Transfalcine and transtetorial herniation

They develop if the brain is pushed past the falx cerebri and the tentorium, respectively.

Tonsillar herniation

Both a infratentorial and supratentorial (less frequently) hematomas can push the brainstem downward and cause this herniation.

Uncal herniation

If the medial temporal lobe (uncus) is pushed medially, it herniates past the tentorium. This result in the compression of the ipsilateral PCA, III CN and cerebral peduncle leading to:

  • III nerve palsy
  • Ipsilateral dilated pupil
  • Contralateral hemiparesis

Subfalcine herniation

A midline brain shift can compress the ACA branches near the falx resulting in a infarction of the areas vascularized by this arteries.

Kernohan notch syndrome

The contralateral cerebral peduncle can be pushed against the contralateral tentorial incisura leading to a ipsilateral hemiparesis (5% of cases).


Clinical Presentation

As far as the time of onset, SDH is classified in:

  • Acute SDH - presents after 1 to 2 days after onset;
  • Subacute SDH - presents after 3 o 14 days after onset;
  • Chronic SDH - presents 15 or more days after onset.

Note that for onset is intended the traumatic event but this classification is not useful if there is no history of trauma.

Acute SDH

  • Coma in 50% of cases from the time of injury;
  • Lucid interval in 12-38% of cases, after the injury there is a period followed by a progressive neurological deterioration to coma;
  • Headache, anisocoria, vomiting, dysphagia, cranial nerve palsy, ataxia, nuchal rigidity;
  • Cerebral infarction especially if SDH is in the posterior fossa due to a ICP.

Chronic SDH

Insidious onset of

  • Global deficits
  • Headaches
  • Light-headedness
  • Apathy
  • Somnolence
  • Cognitive impairment
  • Seizure (occasionally)
  • Focal deficits (less frequent): either ipsilateral or contralateral to SDH
  • Controlateral hemparesis: due to brain compression under the hematoma
  • Ipsilateral hemiparesis: due to cortical brain shift caused by the mass effect of the hematoma
  • Intermittent paraparesis (proximal and painless) if a bitemporal chronic SDH develops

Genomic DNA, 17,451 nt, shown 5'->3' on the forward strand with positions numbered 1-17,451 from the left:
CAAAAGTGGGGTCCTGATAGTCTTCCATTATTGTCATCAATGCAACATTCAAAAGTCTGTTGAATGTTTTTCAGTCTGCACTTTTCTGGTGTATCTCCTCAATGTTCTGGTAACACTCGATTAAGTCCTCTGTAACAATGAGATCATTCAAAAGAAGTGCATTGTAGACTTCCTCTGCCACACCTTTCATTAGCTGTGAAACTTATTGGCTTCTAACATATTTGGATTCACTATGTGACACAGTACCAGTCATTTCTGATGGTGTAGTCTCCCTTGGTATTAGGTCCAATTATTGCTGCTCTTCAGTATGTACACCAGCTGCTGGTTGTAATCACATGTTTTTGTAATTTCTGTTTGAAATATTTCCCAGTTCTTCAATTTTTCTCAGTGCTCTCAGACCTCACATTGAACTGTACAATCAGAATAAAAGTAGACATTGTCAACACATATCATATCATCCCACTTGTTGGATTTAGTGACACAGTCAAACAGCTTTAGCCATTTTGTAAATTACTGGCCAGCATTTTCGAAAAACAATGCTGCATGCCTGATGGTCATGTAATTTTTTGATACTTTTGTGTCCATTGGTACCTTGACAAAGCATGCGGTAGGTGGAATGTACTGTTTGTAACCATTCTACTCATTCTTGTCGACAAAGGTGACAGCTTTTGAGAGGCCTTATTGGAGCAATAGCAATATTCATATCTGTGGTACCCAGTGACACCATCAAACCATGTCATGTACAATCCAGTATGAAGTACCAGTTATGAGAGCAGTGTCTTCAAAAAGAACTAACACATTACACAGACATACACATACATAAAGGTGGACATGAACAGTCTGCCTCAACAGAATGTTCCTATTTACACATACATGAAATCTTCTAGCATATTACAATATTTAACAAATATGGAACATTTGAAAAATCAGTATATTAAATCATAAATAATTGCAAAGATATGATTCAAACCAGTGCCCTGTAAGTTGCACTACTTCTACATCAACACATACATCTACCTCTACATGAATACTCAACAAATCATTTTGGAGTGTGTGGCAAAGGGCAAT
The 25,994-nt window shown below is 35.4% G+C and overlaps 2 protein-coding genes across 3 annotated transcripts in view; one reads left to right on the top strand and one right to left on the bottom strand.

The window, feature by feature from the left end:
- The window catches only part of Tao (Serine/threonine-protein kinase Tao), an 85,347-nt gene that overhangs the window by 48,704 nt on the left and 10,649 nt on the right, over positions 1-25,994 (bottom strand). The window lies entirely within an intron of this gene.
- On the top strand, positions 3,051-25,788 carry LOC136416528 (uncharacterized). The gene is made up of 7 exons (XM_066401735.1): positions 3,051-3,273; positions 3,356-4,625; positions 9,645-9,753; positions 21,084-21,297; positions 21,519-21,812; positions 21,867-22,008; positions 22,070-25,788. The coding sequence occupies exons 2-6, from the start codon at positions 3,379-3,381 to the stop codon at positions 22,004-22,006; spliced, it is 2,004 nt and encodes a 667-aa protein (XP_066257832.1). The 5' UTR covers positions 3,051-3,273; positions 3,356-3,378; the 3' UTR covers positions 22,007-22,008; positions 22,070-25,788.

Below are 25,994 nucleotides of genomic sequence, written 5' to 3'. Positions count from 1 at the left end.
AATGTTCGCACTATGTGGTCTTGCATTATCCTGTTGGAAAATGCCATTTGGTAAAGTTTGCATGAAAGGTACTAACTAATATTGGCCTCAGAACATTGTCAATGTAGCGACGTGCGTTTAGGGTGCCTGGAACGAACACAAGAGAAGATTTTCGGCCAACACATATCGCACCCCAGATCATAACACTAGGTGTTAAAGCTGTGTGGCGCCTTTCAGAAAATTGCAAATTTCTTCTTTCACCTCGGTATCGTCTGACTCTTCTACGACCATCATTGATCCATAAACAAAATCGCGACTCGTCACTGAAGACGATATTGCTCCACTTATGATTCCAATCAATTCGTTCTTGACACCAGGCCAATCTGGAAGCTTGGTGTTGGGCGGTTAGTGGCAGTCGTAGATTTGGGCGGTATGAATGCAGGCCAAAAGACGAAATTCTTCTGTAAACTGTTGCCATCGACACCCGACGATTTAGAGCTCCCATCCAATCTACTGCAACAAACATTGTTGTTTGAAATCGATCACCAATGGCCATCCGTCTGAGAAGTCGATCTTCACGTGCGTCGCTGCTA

In the setting of a traumatic brain injury a variety of lesions (fractures, contusions, hemorrages, etc.) could happen. It’s important to recognize and treat those that are life-threatening.

Note that lumbar puncture is contraindicated if there is a suspect oh SDH because the decrease in intracranial pressure can produce a cerebral herniation.

Head CT

  • Acute SDH - Hyperdense crescentic collection across the hemispheric convexity;
  • Subacute and chronic SDH - Isodense or hypodense crescent-shaped collection, the membranes are enhanced by the intravenous contrast.

Head MRI

It is used if there is a suspicion of SDH without evidence on CT scan:

  • Acute SDH - Hypointense on T2 due to the presence of deoxyhemoglobin;
  • During weeks - Hyperintense on T1 and T2 because of the presence of methemoglobin;
  • After months - Hypointense on T1 because of hemosiderin.

Differential diagnosis

Note that SDH can cross the sutural margins but is limited by dural attachments. Instead, epidural hematomas are limited by sutural margins but can cross dural attachments so it has a lens-shape appearance.



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Mark S. Greenberg. Handbook of neurosurgery. Thieme




Antonio D'Ammando, MD

Neurosurgery Resident
University of Milan (Italy)
"Spedali Civili" Hospital Brescia (Italy)
Scientific Team UpSurgeOn


Anatoli Dimitrov, MD

Neurosurgery Resident
University of Sofia (Bulgaria) 
UpSurgeOn Team


Giorgio Saraceno, MS

Medical Student
University of Brescia (Italy) 
Scientific Team UpSurgeOn